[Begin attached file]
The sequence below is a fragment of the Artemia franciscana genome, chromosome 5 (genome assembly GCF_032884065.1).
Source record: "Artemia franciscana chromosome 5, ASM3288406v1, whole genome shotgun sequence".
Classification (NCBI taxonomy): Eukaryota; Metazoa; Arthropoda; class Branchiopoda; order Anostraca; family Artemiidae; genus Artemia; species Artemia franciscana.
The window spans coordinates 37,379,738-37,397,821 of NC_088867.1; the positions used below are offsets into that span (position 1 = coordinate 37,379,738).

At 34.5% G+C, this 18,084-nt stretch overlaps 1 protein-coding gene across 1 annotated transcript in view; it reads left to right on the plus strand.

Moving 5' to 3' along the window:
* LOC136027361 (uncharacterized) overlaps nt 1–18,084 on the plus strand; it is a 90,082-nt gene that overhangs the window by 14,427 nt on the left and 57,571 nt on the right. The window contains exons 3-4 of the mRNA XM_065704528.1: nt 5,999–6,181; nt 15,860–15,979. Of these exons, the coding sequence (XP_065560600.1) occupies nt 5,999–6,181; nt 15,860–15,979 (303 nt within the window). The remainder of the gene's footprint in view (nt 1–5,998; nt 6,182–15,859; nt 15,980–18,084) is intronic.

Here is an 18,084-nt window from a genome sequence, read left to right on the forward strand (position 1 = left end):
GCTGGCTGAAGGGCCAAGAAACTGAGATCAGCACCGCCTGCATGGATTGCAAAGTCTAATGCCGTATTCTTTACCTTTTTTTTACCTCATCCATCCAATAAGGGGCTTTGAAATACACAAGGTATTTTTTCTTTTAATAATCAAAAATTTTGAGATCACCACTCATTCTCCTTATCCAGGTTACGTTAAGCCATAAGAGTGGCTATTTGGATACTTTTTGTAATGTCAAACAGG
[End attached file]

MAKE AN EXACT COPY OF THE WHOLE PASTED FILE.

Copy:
The sequence below is a fragment of the Artemia franciscana genome, chromosome 5 (genome assembly GCF_032884065.1).
Source record: "Artemia franciscana chromosome 5, ASM3288406v1, whole genome shotgun sequence".
Classification (NCBI taxonomy): Eukaryota; Metazoa; Arthropoda; class Branchiopoda; order Anostraca; family Artemiidae; genus Artemia; species Artemia franciscana.
The window spans coordinates 37,379,738-37,397,821 of NC_088867.1; the positions used below are offsets into that span (position 1 = coordinate 37,379,738).

At 34.5% G+C, this 18,084-nt stretch overlaps 1 protein-coding gene across 1 annotated transcript in view; it reads left to right on the plus strand.

Moving 5' to 3' along the window:
* LOC136027361 (uncharacterized) overlaps nt 1–18,084 on the plus strand; it is a 90,082-nt gene that overhangs the window by 14,427 nt on the left and 57,571 nt on the right. The window contains exons 3-4 of the mRNA XM_065704528.1: nt 5,999–6,181; nt 15,860–15,979. Of these exons, the coding sequence (XP_065560600.1) occupies nt 5,999–6,181; nt 15,860–15,979 (303 nt within the window). The remainder of the gene's footprint in view (nt 1–5,998; nt 6,182–15,859; nt 15,980–18,084) is intronic.

Here is an 18,084-nt window from a genome sequence, read left to right on the forward strand (position 1 = left end):
GCTGGCTGAAGGGCCAAGAAACTGAGATCAGCACCGCCTGCATGGATTGCAAAGTCTAATGCCGTATTCTTTACCTTTTTTTTACCTCATCCATCCAATAAGGGGCTTTGAAATACACAAGGTATTTTTTCTTTTAATAATCAAAAATTTTGAGATCACCACTCATTCTCCTTATCCAGGTTACGTTAAGCCATAAGAGTGGCTATTTGGATACTTTTTGTAATGTCAAACAGG